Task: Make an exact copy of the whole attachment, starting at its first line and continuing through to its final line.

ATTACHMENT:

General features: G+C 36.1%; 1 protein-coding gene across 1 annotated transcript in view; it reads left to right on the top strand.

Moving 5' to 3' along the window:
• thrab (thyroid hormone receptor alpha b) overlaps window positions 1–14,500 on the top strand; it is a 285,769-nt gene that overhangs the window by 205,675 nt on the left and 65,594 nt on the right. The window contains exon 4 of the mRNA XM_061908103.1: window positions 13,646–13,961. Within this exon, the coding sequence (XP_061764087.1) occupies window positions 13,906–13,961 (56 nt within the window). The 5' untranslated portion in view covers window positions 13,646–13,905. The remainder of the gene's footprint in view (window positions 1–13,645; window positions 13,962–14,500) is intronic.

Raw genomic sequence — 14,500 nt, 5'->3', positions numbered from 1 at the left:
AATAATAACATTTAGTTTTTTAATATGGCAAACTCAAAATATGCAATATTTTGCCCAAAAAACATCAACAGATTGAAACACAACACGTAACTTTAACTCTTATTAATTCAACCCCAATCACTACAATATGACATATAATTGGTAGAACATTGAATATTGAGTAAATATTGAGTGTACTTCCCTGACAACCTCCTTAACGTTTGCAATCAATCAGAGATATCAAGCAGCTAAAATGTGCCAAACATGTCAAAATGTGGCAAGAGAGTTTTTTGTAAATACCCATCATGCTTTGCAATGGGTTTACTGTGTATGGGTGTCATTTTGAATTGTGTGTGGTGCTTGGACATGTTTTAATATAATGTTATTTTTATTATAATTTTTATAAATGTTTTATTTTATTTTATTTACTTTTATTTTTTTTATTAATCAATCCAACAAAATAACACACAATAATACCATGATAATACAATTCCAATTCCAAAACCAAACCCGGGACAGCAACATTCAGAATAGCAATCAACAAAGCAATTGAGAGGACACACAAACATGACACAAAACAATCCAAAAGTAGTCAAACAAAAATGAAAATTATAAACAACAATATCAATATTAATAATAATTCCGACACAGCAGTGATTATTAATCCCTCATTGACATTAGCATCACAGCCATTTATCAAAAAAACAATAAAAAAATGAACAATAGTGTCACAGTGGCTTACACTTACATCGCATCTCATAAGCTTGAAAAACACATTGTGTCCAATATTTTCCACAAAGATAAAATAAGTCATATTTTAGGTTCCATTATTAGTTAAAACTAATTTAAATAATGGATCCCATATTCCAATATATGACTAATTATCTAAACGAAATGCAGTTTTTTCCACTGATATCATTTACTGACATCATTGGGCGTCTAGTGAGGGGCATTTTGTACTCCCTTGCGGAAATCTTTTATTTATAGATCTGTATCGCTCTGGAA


General features: G+C 36.1%; 1 protein-coding gene across 1 annotated transcript in view; it reads left to right on the top strand.

Moving 5' to 3' along the window:
• thrab (thyroid hormone receptor alpha b) overlaps window positions 1–14,500 on the top strand; it is a 285,769-nt gene that overhangs the window by 205,675 nt on the left and 65,594 nt on the right. The window contains exon 4 of the mRNA XM_061908103.1: window positions 13,646–13,961. Within this exon, the coding sequence (XP_061764087.1) occupies window positions 13,906–13,961 (56 nt within the window). The 5' untranslated portion in view covers window positions 13,646–13,905. The remainder of the gene's footprint in view (window positions 1–13,645; window positions 13,962–14,500) is intronic.

Raw genomic sequence — 14,500 nt, 5'->3', positions numbered from 1 at the left:
AATAATAACATTTAGTTTTTTAATATGGCAAACTCAAAATATGCAATATTTTGCCCAAAAAACATCAACAGATTGAAACACAACACGTAACTTTAACTCTTATTAATTCAACCCCAATCACTACAATATGACATATAATTGGTAGAACATTGAATATTGAGTAAATATTGAGTGTACTTCCCTGACAACCTCCTTAACGTTTGCAATCAATCAGAGATATCAAGCAGCTAAAATGTGCCAAACATGTCAAAATGTGGCAAGAGAGTTTTTTGTAAATACCCATCATGCTTTGCAATGGGTTTACTGTGTATGGGTGTCATTTTGAATTGTGTGTGGTGCTTGGACATGTTTTAATATAATGTTATTTTTATTATAATTTTTATAAATGTTTTATTTTATTTTATTTACTTTTATTTTTTTTATTAATCAATCCAACAAAATAACACACAATAATACCATGATAATACAATTCCAATTCCAAAACCAAACCCGGGACAGCAACATTCAGAATAGCAATCAACAAAGCAATTGAGAGGACACACAAACATGACACAAAACAATCCAAAAGTAGTCAAACAAAAATGAAAATTATAAACAACAATATCAATATTAATAATAATTCCGACACAGCAGTGATTATTAATCCCTCATTGACATTAGCATCACAGCCATTTATCAAAAAAACAATAAAAAAATGAACAATAGTGTCACAGTGGCTTACACTTACATCGCATCTCATAAGCTTGAAAAACACATTGTGTCCAATATTTTCCACAAAGATAAAATAAGTCATATTTTAGGTTCCATTATTAGTTAAAACTAATTTAAATAATGGATCCCATATTCCAATATATGACTAATTATCTAAACGAAATGCAGTTTTTTCCACTGATATCATTTACTGACATCATTGGGCGTCTAGTGAGGGGCATTTTGTACTCCCTTGCGGAAATCTTTTATTTATAGATCTGTATCGCTCTGGAA